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Scientific Wrestling – A New Dawn For an Old Style
The golden age of professional wrestling is often considered the era of Frank Gotch, but the golden age, in terms of “technical” wrestling, came afterwards.
At the start of the 20th century, namely the period from the teens to the late 20s, many of the top professionals began to excel in using their legs on the mat. These shooters were able to use their legs as another set of weapons and were experts in controlling their opponents’ legs and arms. These talented grapplers were commonly referred to as “leg” wrestlers and leg wrestling became part of the craft of the old catch-as-catch-can masters. Famous names among them included Joe Stecher, Earl Caddock, “Tigerman” John Pesek, George Tragos, Ad Santel and Clarence Eklund.
These men paired brutal submissions (double wrist locks, cranks, and footholds) with an ability to turn their opponents into pretzels. Unsurprisingly, it was around this time that the term “stretch it” originated. The fundamental ride employed by the leg wrestler of old was the crossover ride (commonly called the “one-legged vine”). It was from there that they maneuvered their opponents into all sorts of positions that the human body was not meant to take.
They used the guillotine (abdominal stretch), banana lunge, cross-faces and inverted cross-faces out of the sling ride, inside holds, upper scissors with a cross-face (commonly referred to as a “back mount”). They were also adept at shearing arms with their legs and using various nelson holds and double arm stretches to bring their opponents to the point where it felt like their muscles were actually tearing.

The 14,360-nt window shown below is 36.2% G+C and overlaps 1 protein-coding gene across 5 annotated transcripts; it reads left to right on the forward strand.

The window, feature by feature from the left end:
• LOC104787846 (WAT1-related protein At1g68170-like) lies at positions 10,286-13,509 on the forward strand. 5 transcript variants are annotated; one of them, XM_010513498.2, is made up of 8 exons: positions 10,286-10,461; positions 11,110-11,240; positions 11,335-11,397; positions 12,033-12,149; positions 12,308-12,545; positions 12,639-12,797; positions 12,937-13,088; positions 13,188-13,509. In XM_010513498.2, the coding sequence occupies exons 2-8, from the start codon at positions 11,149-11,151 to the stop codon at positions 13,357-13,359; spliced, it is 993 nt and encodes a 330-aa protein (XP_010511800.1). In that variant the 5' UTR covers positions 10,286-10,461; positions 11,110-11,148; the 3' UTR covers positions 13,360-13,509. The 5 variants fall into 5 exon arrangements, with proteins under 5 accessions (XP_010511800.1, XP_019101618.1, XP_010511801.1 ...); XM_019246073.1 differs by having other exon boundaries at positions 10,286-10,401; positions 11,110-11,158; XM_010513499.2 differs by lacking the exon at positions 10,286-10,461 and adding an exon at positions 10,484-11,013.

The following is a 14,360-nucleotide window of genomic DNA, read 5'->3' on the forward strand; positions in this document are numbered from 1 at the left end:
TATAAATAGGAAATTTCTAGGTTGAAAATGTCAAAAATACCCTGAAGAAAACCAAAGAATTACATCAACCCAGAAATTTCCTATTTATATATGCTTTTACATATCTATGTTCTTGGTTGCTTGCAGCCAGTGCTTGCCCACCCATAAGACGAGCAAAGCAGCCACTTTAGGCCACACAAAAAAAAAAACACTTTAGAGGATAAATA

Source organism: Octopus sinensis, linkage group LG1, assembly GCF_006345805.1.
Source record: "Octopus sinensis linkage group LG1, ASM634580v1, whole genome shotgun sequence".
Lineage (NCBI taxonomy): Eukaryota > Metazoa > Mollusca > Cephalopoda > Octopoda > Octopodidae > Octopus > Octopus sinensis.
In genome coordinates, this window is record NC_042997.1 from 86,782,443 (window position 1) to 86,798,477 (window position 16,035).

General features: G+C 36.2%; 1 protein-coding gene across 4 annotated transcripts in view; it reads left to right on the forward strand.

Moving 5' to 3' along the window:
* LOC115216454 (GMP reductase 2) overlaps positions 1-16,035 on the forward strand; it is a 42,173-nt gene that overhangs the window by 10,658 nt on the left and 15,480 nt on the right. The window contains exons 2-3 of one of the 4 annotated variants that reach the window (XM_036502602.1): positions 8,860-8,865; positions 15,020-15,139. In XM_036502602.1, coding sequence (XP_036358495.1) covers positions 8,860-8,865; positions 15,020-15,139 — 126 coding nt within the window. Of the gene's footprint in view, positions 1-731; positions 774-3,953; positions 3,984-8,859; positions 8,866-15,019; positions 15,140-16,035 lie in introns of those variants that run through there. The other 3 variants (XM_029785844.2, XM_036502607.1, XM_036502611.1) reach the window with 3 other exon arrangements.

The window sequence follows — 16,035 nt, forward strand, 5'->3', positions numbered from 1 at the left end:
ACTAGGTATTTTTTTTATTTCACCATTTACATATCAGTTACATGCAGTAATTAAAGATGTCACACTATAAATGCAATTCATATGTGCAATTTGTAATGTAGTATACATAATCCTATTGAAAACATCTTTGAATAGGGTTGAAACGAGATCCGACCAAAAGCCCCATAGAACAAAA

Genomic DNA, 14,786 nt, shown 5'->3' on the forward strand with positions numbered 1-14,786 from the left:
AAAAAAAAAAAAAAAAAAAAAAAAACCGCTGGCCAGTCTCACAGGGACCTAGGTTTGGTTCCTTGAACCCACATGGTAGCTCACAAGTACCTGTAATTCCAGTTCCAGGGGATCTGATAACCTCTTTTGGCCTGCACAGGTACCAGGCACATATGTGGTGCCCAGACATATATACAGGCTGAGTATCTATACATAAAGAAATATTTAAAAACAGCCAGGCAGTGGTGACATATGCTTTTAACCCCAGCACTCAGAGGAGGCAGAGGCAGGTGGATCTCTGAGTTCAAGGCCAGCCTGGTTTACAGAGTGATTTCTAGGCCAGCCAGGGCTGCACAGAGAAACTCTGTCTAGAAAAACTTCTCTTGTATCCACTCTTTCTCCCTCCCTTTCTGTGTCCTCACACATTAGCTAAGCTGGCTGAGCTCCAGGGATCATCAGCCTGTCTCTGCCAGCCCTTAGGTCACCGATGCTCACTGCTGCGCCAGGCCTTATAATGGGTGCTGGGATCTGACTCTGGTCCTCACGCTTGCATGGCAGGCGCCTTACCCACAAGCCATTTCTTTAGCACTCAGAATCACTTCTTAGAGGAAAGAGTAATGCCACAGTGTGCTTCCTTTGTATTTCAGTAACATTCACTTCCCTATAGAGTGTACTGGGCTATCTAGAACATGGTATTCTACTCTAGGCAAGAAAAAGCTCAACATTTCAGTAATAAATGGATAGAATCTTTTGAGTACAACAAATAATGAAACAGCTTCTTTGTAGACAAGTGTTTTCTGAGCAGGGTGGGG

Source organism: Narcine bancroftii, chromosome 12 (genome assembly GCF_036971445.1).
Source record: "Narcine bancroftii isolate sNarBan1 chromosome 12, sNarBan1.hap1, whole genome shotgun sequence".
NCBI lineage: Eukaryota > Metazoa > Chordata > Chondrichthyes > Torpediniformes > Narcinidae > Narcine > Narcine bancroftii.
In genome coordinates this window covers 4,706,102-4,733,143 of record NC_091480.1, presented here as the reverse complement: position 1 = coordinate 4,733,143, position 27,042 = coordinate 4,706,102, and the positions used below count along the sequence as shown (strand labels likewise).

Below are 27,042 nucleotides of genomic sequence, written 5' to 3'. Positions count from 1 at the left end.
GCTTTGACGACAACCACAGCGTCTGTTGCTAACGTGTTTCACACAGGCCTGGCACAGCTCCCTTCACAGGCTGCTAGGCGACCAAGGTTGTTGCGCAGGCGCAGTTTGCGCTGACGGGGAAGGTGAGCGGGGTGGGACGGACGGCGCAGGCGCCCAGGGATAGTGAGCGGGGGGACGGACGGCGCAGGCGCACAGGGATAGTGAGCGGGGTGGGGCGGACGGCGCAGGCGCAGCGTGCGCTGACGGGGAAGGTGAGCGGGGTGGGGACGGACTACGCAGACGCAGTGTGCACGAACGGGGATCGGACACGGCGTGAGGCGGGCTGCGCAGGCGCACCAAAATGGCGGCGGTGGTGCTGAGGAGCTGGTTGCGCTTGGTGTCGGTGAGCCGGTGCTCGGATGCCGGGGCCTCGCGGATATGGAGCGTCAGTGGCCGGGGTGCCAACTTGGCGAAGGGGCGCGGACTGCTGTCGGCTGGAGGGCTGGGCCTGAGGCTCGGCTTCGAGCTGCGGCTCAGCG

Clarence Eklund was arguably the greatest among former leg wrestlers, pound for pound. Known as the Octopus of wrestling, Eklund became one of the most technical wrestlers by the end of wrestling’s filming days. Barnstorming all over the United States, Eklund developed his style of leg wrestling on a plane all his own. Sportswriter Bill Sopris had this to say about the Octopus: “(Ek had) a knack for using the vine and impeding an opponent’s progress with his legs and his strong point was his legs and with this uncanny power, he was able to break the levers and wear down a man, eventually beating him with a mid-section chisel and barbell arm.”
Eklund weighed 175 pounds. and won the world light heavyweight title from 1916. He solidified his claim at the age of 42 by beating the best light heavyweight wrestlers in the world to win the undisputed world title in an Australian tournament in 1928. Among those he defeated were Clete Kauffman, the infamous Ad Santel and Ted Thye. The story of Eklund’s dominance over Ad Santel in their tournament shootout match became legend and bolstered Eklund’s claim that no man in the world could match him at 175 pounds.